To help in the interpretation of the selection process, you can use graphics supported by PROC GLMSELECT. ODS Graphics must
be enabled before requesting plots. For general information about ODS Graphics, see Chapter 21: Statistical Graphics Using ODS. With ODS Graphics enabled, the PLOTS=ALL option together with the DETAILS=STEPS option in the MODEL statement produces a needle plot view of the “Candidates” tables. The plot corresponding to the “Candidates” table at step two is shown in Figure 45.5. You can see that adding the effect nHits
yields the smallest SBC value, and so this effect is added at step two.
Figure 45.5: Needle Plot of Entry Candidates at Step Two
The “Stepwise Selection Summary” table in Figure 45.6 shows the effect that was added or dropped at each step of the selection process together with fit statistics for the model at each step. The STATS=ALL option in the MODEL statement requests that all the available fit statistics are displayed. See the section Criteria Used in Model Selection Methods for descriptions and formulas. The criterion panel in Figure 45.7 provides a graphical view of the progression of these fit criteria as the selection process evolves. Note that none of these criteria has a local optimum before step five.
Figure 45.6: Selection Summary Table
Stepwise Selection Summary  

Step  Effect Entered 
Effect Removed 
Number Effects In 
Number Parms In 
Model RSquare 
Adjusted RSquare 
AIC  AICC  BIC  CP  SBC  PRESS  ASE  F Value  Pr > F 
0  Intercept  1  1  0.0000  0.0000  204.2238  204.2699  60.6397  375.9275  57.2041  208.7381  0.7877  0.00  1.0000  
1  crRuns  2  2  0.4187  0.4165  63.5391  63.6318  200.7872  111.2315  194.3166  123.9195  0.4578  188.01  <.0001  
2  nHits  3  3  0.5440  0.5405  1.7041  1.8592  261.8807  33.4438  252.5794  97.6368  0.3592  71.42  <.0001  
3  yrMajor  4  4  0.5705  0.5655  12.0208  11.7873  275.3333  18.5870  262.7322  92.2998  0.3383  15.96  <.0001  
4  crRuns  3  3  0.5614  0.5581  8.5517  8.3967  271.9095  22.3357  262.8353  93.1482  0.3454  5.44  0.0204  
5  nBB  4  4  0.5818  0.5770*  19.0690*  18.8356*  282.1700*  11.3524*  269.7804*  89.5434*  0.3294  12.62  0.0005  
* Optimal Value Of Criterion 
Figure 45.7: Criterion Panel
The stop reason and stop details tables in Figure 45.8 gives details of why the selection process terminated. This table shows that at step five the best add candidate, division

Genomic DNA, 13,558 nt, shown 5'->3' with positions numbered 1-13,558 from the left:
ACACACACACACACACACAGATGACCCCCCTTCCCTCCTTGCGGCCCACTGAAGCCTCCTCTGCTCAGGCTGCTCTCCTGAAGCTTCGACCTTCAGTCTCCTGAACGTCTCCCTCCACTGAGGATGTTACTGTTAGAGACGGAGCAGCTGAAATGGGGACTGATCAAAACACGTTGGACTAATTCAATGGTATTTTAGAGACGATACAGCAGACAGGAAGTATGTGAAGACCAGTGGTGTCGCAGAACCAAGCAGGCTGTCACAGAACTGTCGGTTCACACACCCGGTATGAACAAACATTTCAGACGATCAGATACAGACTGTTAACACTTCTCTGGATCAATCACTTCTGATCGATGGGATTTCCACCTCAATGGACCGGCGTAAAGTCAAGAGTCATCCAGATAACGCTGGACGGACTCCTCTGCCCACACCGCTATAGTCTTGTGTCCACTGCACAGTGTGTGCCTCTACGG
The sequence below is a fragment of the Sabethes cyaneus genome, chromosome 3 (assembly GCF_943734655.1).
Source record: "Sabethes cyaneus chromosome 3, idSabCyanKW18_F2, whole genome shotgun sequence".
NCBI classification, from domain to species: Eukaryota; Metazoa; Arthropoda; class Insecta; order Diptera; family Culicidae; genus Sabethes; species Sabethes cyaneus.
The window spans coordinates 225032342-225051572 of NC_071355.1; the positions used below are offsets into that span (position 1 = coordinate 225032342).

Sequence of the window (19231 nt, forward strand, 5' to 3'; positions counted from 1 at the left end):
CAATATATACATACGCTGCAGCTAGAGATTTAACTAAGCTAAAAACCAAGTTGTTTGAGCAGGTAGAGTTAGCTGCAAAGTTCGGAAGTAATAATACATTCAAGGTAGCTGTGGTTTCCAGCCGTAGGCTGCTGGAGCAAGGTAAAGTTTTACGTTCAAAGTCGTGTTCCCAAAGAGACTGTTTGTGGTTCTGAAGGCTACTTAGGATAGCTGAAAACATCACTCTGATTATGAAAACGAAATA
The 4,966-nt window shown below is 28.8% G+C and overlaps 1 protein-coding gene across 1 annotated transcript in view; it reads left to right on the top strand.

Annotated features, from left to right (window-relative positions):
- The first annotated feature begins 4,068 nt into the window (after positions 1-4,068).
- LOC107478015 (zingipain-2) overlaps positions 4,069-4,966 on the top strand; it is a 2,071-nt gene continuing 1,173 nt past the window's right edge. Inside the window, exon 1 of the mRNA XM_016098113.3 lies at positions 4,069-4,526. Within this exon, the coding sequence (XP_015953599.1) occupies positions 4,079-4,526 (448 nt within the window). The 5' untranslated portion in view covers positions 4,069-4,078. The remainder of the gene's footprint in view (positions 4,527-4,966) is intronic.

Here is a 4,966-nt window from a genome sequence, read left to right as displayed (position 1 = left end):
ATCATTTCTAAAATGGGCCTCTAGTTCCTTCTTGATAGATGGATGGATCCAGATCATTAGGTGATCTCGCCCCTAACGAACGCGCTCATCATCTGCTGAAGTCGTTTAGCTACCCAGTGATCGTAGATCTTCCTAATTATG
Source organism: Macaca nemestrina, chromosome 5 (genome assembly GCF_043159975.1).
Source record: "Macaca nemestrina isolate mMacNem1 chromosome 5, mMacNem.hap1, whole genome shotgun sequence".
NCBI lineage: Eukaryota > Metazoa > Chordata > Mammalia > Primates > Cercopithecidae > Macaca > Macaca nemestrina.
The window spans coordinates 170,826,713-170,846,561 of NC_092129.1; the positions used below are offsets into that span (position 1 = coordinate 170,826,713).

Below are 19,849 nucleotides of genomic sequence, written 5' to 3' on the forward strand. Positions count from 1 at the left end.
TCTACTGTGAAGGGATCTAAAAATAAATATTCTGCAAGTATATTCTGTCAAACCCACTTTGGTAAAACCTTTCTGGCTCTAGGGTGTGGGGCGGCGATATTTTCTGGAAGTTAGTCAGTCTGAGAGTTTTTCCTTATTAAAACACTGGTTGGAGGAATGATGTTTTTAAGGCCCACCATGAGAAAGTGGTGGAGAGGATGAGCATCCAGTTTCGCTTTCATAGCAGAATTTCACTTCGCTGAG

, and the best drop candidate, nBB
, yield models with SBC values of –268.6094 and –262.8353, respectively. Both of these values are larger than the current
SBC value of –269.7804, and so the selection process stops at the model at step five.
Figure 45.8: Stopping Details
Selection stopped at a local minimum of the SBC criterion. 
Stop Details  

Candidate For 
Effect  Candidate SBC 
Compare SBC 

Entry  division  268.6094  >  269.7804 
Removal  nBB  262.8353  >  269.7804 
The coefficient panel in Figure 45.9 enables you to visualize the selection process. In this plot, standardized coefficients of all the effects selected at some step of the stepwise method are plotted as a function of the step number. This enables you to assess the relative importance of the effects selected at any step of the selection process as well as providing information as to when effects entered the model. The lower plot in the panel shows how the criterion used to choose the selected model changes as effects enter or leave the model.
Figure 45.9: Coefficient Progression
The selected effects, analysis of variance, fit statistics, and parameter estimates tables shown in Figure 45.10 give details of the selected model.
Figure 45.10: Details of the Selected Model
Effects:  Intercept nHits nBB yrMajor 

Analysis of Variance  

Source  DF  Sum of Squares 
Mean Square 
F Value 
Model  3  120.52553  40.17518  120.12 
Error  259  86.62820  0.33447  
Corrected Total  262  207.15373 
Root MSE  0.57834 

Dependent Mean  5.92722 
RSquare  0.5818 
Adj RSq  0.5770 
AIC  19.06903 
AICC  18.83557 
BIC  282.17004 
C(p)  11.35235 
PRESS  89.54336 
SBC  269.78041 
ASE  0.32938 
Parameter Estimates  

Parameter  DF  Estimate  Standard Error  t Value 
Intercept  1  4.013911  0.111290  36.07 
nHits  1  0.007929  0.000994  7.98 
nBB  1  0.007280  0.002049  3.55 
yrMajor  1  0.100663  0.007551  13.33 
PROC GLMSELECT provides you with the flexibility to use several selection methods and many fit criteria for selecting effects that enter or leave the model. You can also specify criteria to determine when to stop the selection process and to choose among the models at each step of the selection process. You can find continued exploration of the baseball data that uses a variety of these methods in Example 45.1.